Interface Synthesis and Verification

Roberto Passerone, Jerry Burch1, and Luca de Alfaro2
(Professors Alberto L. Sangiovanni-Vincentelli and Thomas A. Henzinger)

Composing intellectual property blocks is an essential element of a design methodology based on re-use. The composition of these blocks when the IPs have been developed by different groups inside the same company, or by different companies, is notoriously difficult. Design rules in the form of interface specifications have been proposed which try to alleviate the problem by forcing the designers to be precise about the behavior of the individual components, and to verify this behavior under a number of assumptions about the environment in which they have to operate. In this work we study the problem of the specification, synthesis, and verification of interfaces for different models of computation and across models of computation. This work supports the Metropolis Meta-Model in the construction of a system integration platform that can integrate heterogeneous models.

Roughly speaking, two agents are compatible if they fit together as they are. In this work we formalize this notion by introducing, for each model of computation, a set of agents that “behave well,” and by deriving a refinement ordering that represents substitutability, called the conformance ordering. We show that under certain assumptions we can represent the set of compatible agents by a single maximal environment, called a mirror. Two agents are compatible if one conforms to the maximal environment of the other.

When components are taken from legacy systems or from third-party vendors, it is likely that their interface communication protocols are not compatible. In this case, an additional adapter can sometimes be introduced to convert from one agent to the other so that their composition is compatible. The notion of a maximal environment allows us to formulate a synthesis algorithm for an adapter that conforms to the specification of a desired communication.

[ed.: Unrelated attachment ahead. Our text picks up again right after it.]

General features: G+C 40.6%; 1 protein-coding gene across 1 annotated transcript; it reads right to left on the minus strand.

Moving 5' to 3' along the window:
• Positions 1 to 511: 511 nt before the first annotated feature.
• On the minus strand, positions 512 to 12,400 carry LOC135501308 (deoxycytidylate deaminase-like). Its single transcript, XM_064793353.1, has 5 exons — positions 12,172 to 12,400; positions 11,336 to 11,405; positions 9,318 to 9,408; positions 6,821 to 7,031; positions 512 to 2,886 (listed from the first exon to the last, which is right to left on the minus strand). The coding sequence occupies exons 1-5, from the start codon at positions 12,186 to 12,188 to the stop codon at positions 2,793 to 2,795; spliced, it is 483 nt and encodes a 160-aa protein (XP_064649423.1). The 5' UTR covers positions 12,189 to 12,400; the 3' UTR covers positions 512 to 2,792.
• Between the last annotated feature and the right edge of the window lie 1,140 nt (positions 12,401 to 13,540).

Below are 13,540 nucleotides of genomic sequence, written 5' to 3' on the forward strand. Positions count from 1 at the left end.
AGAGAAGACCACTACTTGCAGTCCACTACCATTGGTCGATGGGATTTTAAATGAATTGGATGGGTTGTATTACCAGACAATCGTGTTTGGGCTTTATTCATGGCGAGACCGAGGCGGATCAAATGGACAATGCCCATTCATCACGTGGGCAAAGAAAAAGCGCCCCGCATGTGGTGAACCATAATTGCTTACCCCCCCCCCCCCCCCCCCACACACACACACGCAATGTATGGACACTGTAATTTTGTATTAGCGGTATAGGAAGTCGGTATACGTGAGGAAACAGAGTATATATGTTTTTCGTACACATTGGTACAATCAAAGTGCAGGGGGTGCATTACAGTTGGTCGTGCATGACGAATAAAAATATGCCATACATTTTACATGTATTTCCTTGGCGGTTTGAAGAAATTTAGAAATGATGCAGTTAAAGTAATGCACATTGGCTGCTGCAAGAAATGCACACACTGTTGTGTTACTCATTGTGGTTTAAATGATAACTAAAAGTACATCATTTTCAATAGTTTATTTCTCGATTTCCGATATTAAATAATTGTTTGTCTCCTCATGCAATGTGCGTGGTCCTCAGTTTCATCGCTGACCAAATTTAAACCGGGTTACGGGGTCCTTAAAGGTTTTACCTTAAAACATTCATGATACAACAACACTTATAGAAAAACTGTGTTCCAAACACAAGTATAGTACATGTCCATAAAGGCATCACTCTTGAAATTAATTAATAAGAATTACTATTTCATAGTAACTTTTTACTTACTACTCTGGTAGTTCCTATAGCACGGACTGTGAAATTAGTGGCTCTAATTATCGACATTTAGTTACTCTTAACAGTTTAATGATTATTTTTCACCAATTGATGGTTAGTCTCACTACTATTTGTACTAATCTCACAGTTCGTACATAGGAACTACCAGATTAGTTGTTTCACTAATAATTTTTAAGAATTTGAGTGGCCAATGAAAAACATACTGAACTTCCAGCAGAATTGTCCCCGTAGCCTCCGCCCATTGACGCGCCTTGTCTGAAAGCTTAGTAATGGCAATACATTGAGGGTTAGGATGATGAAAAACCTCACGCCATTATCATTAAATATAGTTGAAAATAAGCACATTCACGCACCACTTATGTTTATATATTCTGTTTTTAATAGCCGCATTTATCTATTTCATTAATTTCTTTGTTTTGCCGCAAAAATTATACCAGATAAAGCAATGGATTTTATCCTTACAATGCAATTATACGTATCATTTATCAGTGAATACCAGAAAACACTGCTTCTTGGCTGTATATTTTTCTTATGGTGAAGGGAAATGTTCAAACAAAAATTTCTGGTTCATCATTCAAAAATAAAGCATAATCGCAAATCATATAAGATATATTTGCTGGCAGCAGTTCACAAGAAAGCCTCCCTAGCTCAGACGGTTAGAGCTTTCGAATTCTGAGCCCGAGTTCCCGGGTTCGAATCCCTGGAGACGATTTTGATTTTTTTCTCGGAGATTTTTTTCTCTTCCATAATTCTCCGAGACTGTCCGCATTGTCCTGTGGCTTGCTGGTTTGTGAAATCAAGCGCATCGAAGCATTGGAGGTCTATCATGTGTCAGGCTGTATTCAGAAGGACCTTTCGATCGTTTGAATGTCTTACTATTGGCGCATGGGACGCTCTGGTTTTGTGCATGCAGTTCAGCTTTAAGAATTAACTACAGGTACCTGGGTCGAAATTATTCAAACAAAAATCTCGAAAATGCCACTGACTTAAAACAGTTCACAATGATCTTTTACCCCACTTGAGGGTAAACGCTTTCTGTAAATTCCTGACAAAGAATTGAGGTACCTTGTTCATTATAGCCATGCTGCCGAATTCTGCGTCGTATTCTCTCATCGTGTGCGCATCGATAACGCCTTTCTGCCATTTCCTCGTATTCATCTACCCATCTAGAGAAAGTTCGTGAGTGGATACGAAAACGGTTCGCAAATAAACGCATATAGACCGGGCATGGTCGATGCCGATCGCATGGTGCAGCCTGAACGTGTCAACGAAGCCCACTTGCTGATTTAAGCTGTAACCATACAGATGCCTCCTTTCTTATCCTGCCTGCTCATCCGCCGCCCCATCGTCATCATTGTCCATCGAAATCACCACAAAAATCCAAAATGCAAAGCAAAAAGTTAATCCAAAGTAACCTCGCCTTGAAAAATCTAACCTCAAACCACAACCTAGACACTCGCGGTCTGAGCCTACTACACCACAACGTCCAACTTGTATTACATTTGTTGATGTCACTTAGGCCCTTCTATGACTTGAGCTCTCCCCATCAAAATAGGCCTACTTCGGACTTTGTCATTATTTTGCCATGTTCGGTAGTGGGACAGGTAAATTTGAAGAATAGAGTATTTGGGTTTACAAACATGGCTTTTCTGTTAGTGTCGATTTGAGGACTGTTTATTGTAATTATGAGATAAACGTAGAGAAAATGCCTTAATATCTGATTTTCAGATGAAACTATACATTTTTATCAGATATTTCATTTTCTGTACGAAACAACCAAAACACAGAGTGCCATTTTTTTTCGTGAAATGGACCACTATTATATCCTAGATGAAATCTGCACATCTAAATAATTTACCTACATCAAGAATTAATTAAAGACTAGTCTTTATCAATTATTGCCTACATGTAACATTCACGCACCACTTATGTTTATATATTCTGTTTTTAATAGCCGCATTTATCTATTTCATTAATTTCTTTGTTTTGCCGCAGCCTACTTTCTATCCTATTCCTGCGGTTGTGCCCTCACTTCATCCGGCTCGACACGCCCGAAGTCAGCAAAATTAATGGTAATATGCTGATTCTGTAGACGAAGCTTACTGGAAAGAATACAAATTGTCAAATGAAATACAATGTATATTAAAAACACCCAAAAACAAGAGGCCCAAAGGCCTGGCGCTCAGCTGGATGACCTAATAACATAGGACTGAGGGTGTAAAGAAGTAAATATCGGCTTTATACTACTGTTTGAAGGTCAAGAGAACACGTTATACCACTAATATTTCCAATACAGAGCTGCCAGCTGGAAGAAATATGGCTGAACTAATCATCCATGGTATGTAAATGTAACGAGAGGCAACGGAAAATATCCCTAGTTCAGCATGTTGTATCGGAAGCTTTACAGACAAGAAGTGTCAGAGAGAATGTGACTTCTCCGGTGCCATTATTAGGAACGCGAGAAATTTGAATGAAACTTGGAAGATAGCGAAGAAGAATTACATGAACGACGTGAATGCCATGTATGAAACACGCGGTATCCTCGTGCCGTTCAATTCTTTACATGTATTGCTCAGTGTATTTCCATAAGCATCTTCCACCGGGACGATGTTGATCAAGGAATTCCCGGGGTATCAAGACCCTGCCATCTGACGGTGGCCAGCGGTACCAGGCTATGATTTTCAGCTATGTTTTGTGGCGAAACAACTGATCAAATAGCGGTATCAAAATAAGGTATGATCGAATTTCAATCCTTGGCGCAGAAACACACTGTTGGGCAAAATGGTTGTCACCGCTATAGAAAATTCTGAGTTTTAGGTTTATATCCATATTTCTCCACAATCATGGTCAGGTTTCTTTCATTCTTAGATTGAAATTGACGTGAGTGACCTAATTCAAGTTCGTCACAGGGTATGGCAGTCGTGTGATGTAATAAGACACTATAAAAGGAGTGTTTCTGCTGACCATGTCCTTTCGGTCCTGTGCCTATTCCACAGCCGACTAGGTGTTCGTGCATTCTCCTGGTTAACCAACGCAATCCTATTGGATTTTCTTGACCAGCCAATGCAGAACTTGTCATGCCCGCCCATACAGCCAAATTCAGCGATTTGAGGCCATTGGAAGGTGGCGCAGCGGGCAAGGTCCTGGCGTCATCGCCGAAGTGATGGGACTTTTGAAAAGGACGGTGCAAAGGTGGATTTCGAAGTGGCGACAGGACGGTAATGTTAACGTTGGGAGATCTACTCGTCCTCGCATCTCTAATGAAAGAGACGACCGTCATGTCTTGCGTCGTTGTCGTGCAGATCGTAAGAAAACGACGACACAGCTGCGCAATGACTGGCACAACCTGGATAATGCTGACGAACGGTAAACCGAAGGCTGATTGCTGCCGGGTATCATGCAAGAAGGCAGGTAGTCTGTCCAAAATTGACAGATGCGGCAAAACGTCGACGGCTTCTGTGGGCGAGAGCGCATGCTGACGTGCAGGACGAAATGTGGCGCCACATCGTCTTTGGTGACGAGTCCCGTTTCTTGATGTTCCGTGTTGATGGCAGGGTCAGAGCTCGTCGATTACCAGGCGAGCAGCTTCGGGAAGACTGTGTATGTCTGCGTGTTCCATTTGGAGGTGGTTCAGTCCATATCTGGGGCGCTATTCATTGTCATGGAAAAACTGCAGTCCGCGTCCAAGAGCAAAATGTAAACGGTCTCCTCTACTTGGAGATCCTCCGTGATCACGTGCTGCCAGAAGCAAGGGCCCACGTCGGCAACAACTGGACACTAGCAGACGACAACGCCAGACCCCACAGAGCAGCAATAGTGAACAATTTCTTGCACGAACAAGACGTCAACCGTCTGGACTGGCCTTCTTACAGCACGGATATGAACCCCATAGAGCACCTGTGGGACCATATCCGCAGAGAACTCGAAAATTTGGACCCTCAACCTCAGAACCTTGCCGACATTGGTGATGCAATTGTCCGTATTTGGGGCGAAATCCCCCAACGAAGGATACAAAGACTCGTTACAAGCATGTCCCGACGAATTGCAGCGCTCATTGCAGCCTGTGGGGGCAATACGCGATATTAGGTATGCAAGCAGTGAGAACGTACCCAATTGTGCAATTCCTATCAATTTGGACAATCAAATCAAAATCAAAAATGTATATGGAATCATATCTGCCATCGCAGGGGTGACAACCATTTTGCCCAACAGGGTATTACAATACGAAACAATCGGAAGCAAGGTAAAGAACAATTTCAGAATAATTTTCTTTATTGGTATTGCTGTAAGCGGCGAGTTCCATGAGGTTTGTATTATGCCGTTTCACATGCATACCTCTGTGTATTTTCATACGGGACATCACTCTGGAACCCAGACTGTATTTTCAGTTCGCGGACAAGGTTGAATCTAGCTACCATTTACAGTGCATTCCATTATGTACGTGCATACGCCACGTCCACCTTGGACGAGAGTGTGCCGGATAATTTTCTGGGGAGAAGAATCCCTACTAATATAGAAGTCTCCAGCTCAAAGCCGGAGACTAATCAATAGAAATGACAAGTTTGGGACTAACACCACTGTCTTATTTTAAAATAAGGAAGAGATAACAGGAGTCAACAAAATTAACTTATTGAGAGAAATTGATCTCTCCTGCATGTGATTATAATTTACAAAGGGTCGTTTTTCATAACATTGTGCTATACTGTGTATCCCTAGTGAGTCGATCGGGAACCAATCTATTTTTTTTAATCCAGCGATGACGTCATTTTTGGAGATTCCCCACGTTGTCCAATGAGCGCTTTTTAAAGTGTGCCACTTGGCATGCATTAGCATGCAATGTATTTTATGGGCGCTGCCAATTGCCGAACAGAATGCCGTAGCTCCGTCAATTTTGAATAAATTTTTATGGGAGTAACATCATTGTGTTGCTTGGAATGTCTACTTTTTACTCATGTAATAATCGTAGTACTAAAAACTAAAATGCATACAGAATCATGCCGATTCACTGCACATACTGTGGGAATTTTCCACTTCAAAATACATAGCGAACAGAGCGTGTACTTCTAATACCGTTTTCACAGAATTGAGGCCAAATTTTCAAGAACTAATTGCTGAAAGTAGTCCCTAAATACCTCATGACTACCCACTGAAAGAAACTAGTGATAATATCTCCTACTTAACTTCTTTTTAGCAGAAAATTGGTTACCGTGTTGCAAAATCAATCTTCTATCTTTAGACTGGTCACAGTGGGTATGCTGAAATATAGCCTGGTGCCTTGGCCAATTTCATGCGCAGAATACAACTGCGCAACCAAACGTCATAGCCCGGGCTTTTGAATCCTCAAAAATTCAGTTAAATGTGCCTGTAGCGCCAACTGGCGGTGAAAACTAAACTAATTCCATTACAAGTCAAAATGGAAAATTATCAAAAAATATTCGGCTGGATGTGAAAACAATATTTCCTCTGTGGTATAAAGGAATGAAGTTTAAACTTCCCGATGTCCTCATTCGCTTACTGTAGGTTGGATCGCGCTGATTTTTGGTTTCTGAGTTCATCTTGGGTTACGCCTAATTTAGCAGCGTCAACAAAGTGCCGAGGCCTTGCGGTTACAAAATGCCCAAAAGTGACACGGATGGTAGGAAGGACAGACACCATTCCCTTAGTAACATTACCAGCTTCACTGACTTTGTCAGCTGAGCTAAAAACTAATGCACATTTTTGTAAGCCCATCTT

We formulate the problem in particular for synchronous and asynchronous systems. We use an automata-based and a game-theoretic based approach to solving the adaptation problem and to synthesize a converter between two specified protocols.

[1]
R. Passerone, J. A. Rowson, and A. L. Sangiovanni-Vincentelli, "Automatic Synthesis of Interfaces between Incompatible Protocols," Proc. Design Automation Conf., San Francisco, CA, June 1998.
[2]
R. Passerone, L. de Alfaro, T. A. Henzinger, and A. L. Sangiovanni-Vincentelli, "Convertibility Verification and Converter Synthesis: Two Faces of the Same Coin," Proc. Int. Conf. Computer Aided Design, San Jose, CA, November 2002.
1Outside Adviser (non-EECS), Cadence Berkeley Laboratories
2Professor, UC Santa Cruz

Send mail to the author : (roby@eecs.berkeley.edu)


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